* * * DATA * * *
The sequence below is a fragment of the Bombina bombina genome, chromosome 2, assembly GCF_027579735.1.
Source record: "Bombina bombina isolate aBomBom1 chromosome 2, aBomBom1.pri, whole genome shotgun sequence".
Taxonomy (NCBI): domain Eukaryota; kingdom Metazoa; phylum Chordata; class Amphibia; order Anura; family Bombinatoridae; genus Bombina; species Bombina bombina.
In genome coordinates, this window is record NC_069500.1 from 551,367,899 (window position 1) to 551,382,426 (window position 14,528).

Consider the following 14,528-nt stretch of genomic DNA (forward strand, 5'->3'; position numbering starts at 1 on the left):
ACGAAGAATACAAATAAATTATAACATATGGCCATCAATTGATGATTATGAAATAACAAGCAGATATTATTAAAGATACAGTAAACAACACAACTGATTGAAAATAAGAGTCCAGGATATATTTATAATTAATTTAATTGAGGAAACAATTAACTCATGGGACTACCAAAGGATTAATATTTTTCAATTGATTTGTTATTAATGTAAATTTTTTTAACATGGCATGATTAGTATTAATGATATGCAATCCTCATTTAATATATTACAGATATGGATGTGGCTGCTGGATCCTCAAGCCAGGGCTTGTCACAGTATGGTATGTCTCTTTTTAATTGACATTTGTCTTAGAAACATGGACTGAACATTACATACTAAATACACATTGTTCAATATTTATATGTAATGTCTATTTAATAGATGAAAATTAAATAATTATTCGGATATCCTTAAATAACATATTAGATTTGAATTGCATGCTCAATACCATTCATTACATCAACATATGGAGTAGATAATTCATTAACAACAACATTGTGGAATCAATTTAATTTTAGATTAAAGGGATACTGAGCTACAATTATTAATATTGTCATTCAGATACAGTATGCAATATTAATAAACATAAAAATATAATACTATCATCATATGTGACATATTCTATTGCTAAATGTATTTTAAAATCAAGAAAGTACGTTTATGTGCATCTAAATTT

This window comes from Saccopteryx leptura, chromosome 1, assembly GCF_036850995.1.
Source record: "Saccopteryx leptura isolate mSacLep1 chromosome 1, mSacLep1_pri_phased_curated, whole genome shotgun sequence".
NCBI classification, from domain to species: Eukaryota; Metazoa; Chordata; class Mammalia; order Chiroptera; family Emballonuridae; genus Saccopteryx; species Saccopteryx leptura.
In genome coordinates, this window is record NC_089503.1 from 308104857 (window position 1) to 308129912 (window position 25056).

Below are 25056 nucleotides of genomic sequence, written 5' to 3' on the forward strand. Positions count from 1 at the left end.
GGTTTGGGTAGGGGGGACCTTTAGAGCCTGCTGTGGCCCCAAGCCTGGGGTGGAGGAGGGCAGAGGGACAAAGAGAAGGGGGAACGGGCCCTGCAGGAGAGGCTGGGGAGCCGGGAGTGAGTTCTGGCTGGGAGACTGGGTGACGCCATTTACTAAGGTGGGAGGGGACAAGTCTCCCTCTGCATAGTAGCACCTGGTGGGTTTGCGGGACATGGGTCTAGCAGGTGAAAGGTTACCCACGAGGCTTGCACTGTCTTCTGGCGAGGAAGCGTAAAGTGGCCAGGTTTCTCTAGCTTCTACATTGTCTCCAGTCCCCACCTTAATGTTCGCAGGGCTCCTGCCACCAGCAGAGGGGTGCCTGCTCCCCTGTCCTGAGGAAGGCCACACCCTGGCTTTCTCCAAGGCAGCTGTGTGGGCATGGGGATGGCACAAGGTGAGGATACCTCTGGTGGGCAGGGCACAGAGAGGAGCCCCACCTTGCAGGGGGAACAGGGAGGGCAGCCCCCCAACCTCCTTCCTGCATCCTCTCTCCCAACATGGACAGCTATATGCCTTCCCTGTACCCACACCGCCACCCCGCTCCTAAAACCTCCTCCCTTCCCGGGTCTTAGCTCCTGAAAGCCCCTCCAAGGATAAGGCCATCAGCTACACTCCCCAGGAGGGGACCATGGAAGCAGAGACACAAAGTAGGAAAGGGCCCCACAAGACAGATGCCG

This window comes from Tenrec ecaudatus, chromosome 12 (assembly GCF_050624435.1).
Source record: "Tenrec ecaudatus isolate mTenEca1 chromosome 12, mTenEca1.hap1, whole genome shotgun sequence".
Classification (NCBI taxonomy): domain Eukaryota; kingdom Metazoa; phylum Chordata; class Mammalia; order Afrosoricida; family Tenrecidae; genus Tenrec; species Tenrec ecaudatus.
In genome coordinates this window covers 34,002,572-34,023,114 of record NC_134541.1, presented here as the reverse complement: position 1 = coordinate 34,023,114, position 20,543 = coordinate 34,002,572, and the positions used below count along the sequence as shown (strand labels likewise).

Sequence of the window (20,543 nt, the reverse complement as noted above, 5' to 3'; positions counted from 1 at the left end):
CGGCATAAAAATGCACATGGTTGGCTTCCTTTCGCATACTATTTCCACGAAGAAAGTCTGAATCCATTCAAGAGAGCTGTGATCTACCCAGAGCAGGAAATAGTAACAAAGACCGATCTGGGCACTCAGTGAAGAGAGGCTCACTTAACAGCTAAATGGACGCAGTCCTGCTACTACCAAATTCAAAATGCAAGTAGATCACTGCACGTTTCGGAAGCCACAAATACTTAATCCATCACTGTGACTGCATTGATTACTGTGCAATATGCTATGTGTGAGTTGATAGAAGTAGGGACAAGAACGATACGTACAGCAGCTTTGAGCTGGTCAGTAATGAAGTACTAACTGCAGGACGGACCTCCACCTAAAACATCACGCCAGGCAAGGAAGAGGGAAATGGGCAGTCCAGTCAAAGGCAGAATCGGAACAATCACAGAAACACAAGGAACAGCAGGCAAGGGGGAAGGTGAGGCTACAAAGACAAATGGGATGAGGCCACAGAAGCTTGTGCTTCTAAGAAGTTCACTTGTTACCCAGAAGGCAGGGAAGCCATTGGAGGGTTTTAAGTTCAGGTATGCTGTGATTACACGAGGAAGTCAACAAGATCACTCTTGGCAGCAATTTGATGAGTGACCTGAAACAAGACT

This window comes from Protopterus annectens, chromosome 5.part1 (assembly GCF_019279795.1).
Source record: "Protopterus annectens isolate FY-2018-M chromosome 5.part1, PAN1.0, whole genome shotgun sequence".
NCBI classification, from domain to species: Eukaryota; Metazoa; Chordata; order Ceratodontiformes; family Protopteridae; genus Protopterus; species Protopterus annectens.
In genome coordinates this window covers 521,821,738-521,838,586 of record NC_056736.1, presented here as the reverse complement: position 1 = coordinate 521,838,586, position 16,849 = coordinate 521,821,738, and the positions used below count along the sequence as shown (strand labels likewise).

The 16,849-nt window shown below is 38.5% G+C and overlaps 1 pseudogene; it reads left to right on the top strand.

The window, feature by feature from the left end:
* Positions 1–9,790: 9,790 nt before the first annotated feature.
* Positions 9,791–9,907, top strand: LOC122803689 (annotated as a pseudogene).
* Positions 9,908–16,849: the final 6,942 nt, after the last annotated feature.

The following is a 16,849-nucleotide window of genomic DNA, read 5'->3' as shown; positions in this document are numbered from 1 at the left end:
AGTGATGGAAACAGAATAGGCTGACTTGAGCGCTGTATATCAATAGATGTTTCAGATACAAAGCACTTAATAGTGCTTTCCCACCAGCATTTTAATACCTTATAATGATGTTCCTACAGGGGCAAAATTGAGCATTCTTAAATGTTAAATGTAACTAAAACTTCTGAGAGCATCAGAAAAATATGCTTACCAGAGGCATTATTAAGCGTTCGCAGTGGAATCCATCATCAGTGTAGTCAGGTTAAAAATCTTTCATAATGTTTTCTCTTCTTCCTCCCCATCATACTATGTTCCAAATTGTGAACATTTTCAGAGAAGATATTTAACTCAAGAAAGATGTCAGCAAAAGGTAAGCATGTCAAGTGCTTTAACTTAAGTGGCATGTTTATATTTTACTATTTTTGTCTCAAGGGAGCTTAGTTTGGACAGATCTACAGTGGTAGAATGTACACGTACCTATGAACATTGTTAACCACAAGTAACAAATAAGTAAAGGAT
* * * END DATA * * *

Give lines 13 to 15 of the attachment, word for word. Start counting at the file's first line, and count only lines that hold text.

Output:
This window comes from Tenrec ecaudatus, chromosome 12 (assembly GCF_050624435.1).
Source record: "Tenrec ecaudatus isolate mTenEca1 chromosome 12, mTenEca1.hap1, whole genome shotgun sequence".
Classification (NCBI taxonomy): domain Eukaryota; kingdom Metazoa; phylum Chordata; class Mammalia; order Afrosoricida; family Tenrecidae; genus Tenrec; species Tenrec ecaudatus.